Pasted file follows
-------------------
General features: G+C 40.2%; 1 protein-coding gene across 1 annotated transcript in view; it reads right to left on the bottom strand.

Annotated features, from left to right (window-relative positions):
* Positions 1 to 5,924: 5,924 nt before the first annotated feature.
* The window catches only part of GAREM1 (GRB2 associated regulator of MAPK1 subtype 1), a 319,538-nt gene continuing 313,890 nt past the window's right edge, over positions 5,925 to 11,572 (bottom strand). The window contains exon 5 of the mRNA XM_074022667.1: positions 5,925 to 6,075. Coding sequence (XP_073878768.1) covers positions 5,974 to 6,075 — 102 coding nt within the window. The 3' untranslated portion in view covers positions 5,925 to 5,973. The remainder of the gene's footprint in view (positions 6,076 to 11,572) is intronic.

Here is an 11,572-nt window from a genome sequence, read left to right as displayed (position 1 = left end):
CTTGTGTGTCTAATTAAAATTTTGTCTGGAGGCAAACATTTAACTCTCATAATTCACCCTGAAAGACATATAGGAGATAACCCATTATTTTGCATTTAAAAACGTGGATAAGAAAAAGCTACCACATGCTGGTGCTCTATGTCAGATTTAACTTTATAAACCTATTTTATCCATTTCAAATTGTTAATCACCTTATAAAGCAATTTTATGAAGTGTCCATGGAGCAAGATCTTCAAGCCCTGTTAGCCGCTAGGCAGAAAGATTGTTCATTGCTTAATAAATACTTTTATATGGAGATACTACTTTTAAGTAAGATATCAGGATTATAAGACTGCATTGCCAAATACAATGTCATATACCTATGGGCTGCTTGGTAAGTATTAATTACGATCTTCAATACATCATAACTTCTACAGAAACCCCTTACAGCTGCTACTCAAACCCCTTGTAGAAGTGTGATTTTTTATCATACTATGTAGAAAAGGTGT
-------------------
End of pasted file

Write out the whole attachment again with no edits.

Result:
General features: G+C 40.2%; 1 protein-coding gene across 1 annotated transcript in view; it reads right to left on the bottom strand.

Annotated features, from left to right (window-relative positions):
* Positions 1 to 5,924: 5,924 nt before the first annotated feature.
* The window catches only part of GAREM1 (GRB2 associated regulator of MAPK1 subtype 1), a 319,538-nt gene continuing 313,890 nt past the window's right edge, over positions 5,925 to 11,572 (bottom strand). The window contains exon 5 of the mRNA XM_074022667.1: positions 5,925 to 6,075. Coding sequence (XP_073878768.1) covers positions 5,974 to 6,075 — 102 coding nt within the window. The 3' untranslated portion in view covers positions 5,925 to 5,973. The remainder of the gene's footprint in view (positions 6,076 to 11,572) is intronic.

Here is an 11,572-nt window from a genome sequence, read left to right as displayed (position 1 = left end):
CTTGTGTGTCTAATTAAAATTTTGTCTGGAGGCAAACATTTAACTCTCATAATTCACCCTGAAAGACATATAGGAGATAACCCATTATTTTGCATTTAAAAACGTGGATAAGAAAAAGCTACCACATGCTGGTGCTCTATGTCAGATTTAACTTTATAAACCTATTTTATCCATTTCAAATTGTTAATCACCTTATAAAGCAATTTTATGAAGTGTCCATGGAGCAAGATCTTCAAGCCCTGTTAGCCGCTAGGCAGAAAGATTGTTCATTGCTTAATAAATACTTTTATATGGAGATACTACTTTTAAGTAAGATATCAGGATTATAAGACTGCATTGCCAAATACAATGTCATATACCTATGGGCTGCTTGGTAAGTATTAATTACGATCTTCAATACATCATAACTTCTACAGAAACCCCTTACAGCTGCTACTCAAACCCCTTGTAGAAGTGTGATTTTTTATCATACTATGTAGAAAAGGTGT